Nielsen has never shied from the dark and the brutal; it’s that more than anything else that tips this series from middle-grade to teen. With Carthya at war, surrounded by more powerful enemies on all sides, all of them invading or pressing at the borders, this book is even darker than the other two. The plot seems to bounce Jaron, Roden, Tobias, Fink, Imogen, and Amarinda, all teenagers or younger, in and out of battles and in out of captivity. Their captors are cruel, and Nielsen describes in some detail some of the fiercer beatings, using whips, truncheons, the flats of swords, boots, and fists. The captives are starved and humiliated. There’s psychological torture besides: offers to spare another captive in exchange for information or obedience, offers to save one of two captives but condemn another….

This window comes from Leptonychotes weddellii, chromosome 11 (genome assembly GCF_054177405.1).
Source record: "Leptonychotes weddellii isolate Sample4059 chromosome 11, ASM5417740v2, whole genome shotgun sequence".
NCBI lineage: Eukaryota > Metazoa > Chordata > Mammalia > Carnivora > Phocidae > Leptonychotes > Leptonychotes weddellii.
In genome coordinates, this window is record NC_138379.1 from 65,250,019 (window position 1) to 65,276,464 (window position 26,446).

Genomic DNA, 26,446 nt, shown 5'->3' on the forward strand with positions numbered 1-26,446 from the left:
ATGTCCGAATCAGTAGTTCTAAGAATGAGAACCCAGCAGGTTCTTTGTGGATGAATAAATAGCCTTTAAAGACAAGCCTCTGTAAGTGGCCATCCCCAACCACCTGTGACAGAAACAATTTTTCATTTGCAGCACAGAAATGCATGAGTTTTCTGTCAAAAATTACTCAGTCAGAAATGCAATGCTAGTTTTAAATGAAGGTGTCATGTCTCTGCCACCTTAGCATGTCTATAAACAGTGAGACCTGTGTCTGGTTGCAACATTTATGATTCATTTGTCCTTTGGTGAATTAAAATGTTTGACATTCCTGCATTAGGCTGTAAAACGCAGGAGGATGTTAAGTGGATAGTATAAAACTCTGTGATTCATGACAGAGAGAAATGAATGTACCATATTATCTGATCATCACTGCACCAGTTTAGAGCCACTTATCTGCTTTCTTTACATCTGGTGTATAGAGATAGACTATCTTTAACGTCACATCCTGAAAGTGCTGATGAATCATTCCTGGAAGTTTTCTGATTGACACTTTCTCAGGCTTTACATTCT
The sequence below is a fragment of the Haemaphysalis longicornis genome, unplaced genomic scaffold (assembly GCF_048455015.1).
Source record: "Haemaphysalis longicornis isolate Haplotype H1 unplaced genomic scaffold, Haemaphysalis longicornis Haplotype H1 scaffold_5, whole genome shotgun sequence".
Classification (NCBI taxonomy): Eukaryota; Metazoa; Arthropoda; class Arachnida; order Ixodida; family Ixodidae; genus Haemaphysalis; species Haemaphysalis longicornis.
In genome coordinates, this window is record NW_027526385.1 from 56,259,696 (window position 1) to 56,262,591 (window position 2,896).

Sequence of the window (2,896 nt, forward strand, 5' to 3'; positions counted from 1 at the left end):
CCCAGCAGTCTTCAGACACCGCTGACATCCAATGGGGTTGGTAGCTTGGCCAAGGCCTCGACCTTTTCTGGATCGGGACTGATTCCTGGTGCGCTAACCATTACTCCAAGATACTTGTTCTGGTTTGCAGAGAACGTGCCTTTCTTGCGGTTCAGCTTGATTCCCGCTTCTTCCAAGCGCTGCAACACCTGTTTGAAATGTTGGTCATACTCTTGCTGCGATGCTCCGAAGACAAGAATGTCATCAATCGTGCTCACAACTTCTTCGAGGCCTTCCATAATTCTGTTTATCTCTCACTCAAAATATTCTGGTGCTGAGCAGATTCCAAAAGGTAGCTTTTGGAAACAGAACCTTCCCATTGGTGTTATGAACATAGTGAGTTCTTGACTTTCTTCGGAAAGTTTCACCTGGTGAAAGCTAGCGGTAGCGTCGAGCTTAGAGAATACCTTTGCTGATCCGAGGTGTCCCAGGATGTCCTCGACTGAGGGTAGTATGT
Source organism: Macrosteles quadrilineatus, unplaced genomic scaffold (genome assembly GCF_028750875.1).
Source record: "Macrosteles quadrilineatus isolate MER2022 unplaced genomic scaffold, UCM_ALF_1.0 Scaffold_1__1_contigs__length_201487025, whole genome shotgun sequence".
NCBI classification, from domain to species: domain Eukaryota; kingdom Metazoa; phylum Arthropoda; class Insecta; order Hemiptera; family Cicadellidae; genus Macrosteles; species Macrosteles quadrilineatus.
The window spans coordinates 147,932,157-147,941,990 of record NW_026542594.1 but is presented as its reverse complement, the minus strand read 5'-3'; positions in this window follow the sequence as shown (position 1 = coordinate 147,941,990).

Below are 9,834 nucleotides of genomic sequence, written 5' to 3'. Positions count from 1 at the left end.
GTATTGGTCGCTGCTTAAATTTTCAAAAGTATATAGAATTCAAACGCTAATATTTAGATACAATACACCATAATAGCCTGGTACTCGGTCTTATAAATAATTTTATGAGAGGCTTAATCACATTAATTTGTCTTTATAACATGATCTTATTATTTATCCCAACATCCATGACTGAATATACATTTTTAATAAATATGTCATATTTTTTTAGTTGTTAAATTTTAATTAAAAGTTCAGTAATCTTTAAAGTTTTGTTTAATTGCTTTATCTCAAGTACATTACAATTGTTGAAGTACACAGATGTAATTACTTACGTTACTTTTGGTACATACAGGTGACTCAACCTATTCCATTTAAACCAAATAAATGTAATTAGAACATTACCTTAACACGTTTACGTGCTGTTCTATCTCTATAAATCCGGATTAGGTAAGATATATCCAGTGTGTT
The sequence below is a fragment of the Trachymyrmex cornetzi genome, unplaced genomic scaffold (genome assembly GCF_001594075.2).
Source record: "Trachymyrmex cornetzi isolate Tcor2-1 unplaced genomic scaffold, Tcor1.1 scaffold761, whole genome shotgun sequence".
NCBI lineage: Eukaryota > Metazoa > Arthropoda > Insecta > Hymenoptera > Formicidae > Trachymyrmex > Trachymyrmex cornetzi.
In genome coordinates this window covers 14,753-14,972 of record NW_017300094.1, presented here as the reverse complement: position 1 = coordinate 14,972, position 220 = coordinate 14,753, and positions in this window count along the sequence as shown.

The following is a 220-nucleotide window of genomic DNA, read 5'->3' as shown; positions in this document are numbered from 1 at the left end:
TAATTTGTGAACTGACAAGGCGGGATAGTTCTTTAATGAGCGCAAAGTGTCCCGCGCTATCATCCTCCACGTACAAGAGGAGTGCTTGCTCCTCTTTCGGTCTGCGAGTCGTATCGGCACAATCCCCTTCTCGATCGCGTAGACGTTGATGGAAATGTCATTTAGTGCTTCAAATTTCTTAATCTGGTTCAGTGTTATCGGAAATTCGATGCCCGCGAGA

Jaron’s cleverness shines through in all its glory as a tactician and military leader and his love for Carthya and for humanity, his desire to better the lives of everyone, and to sacrifice himself all shine too.

But this is a story about the power of love. Love gives a person purpose, someone or something to fight for, someone or something to fight to return to. Though Jaron claims not to understand this till very late in the book, his actions are driven by love more often than he admits and it’s this that makes his armies and himself powerful in the face of overwhelming odds. Jaron has generated a great deal of love and loyalty among those he knows and those he rules. The attacking armies have greater numbers, but the Carthyans fight for Jaron and for Carthya. It is love that motivates Jaron to escape his first and maybe most brutal captivity of this book, love and fear for a friend.